Media Advisory - Updates on Lyme disease, a tick-transmitted Zoonosis, and mosquito-borne infections

    VANCOUVER, Feb. 26 /CNW/ - Canada's leading clinical and medical
microbiologists and infectious disease specialists will gather in Vancouver,
BC, on February 28, 2008, starting at 8:00 am, to listen to a presentation
that describes the epidemiology of Lyme disease, and the prospects for control
and prevention. Participants will also learn about and discuss some
mosquito-borne viruses transmitted within Canada to humans; and give an update
on the public health impact of Canadians encountering travel-associated

    -   Recent Trends and Controversies of Lyme Disease - Participants will
        hear the latest information about the disease and the necessary
        measures required to report, contain and treat infected individuals.

    -   A Canadian Perspective to Mosquito-Borne Viruses: Participants will
        hear an update on Canada's latest development in the diagnosis,
        surveillance and treatment of mosquito-borne viral associated
        illnesses such as the West Nile; and public health measures to
        respond to these mosquito-transmitted diseases.

    All educational sessions, clinical vignettes and symposia are open to
media. The Annual Conference is organized by the Association of Medical
Microbiology and Infectious Disease Canada ( and the Canadian
Association for Clinical Microbiology and Infectious Diseases (

    About Lyme Disease

    Lyme disease is caused by a bacterium that is carried and transmitted
through bites from several species of ticks. Although the risk of contracting
Lyme disease is highest in the regions where ticks are established,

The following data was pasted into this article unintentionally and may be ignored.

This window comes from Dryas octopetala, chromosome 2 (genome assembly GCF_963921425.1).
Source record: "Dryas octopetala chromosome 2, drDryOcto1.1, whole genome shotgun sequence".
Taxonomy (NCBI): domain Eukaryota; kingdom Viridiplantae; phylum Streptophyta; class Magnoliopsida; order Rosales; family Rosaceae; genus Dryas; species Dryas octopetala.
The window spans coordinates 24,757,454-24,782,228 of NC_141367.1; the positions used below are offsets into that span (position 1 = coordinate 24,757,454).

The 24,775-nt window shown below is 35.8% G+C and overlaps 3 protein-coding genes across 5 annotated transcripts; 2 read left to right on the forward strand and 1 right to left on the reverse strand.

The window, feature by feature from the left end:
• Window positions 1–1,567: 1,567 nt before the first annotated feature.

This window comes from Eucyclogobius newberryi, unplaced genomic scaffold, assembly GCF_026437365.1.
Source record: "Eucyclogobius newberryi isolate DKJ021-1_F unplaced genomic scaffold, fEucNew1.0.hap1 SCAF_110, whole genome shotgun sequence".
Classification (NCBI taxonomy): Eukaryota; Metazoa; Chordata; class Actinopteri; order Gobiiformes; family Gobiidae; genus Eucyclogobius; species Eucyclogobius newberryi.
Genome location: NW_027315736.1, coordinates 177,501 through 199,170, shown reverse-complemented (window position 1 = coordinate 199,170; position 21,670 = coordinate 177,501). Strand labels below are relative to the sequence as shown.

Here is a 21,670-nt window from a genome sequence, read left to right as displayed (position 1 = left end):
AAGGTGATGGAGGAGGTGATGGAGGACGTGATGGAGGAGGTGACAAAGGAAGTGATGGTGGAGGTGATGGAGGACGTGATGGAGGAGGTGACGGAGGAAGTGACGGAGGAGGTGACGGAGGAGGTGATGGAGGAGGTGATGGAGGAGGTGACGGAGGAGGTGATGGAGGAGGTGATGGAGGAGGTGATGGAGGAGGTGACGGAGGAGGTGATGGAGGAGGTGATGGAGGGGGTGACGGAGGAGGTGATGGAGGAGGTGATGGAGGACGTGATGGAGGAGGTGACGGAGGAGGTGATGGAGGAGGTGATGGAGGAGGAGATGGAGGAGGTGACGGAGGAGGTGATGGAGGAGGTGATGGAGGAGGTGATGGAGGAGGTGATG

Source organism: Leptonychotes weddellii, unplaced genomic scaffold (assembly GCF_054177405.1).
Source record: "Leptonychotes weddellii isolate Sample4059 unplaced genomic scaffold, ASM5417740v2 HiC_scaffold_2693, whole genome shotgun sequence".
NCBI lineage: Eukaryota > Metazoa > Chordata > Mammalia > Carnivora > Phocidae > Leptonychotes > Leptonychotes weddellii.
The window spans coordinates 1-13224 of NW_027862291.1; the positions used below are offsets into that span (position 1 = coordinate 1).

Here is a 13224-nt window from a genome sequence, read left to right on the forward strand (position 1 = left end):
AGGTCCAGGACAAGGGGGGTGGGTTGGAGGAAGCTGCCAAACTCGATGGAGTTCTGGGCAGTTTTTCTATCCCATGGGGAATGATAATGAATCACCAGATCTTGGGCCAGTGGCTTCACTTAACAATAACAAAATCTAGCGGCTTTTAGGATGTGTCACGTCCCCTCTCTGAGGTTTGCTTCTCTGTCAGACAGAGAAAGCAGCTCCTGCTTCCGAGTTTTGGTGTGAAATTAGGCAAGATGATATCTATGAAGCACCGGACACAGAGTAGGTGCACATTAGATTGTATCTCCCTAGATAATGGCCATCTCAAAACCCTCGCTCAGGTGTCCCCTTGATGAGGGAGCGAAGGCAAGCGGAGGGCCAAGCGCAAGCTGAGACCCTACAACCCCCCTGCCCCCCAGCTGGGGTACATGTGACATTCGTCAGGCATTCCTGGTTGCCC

researchers have shown that there is a low risk of encountering the relevant
tick vectors in areas currently considered to be non-endemic. In addition, it
appears that the ticks may be establishing themselves in new areas that are
currently unidentified.
    The first sign of early Lyme disease is the appearance of a 'bull's-eye'
skin rash. The infection may spread and involve the joints, and occasionally
the nervous system, and the heart.
    Prompt treatment with antibiotics is very effective in curing Lyme
disease. Death from Lyme disease is very rare.

    About West Nile Virus

    For most Canadians, the risk of West Nile virus infection is low, and the
risk of serious health effects from the virus is even lower. However, anyone
exposed to mosquitoes in an area where West Nile virus is active is at risk
for infection. Some individuals with weaker immune systems are at risk of
developing more serious infections such as meningitis (inflammation of the
lining of the brain or spinal cord), encephalitis (inflammation of the brain)
and acute flaccid paralysis (a polio-like syndrome that can result in the loss
of function of one or more limbs).
    At this time, there is no specific treatment, for West Nile virus.

For further information:

For further information: about the AMMI Canada - CACMID Annual
Conference 2008 go to To pre-register for the
Conference or to request an interview, please contact: Grace Elasmar, AMMI
Canada, Tel. (905) 820-4922, Cell. (416) 452-4624,

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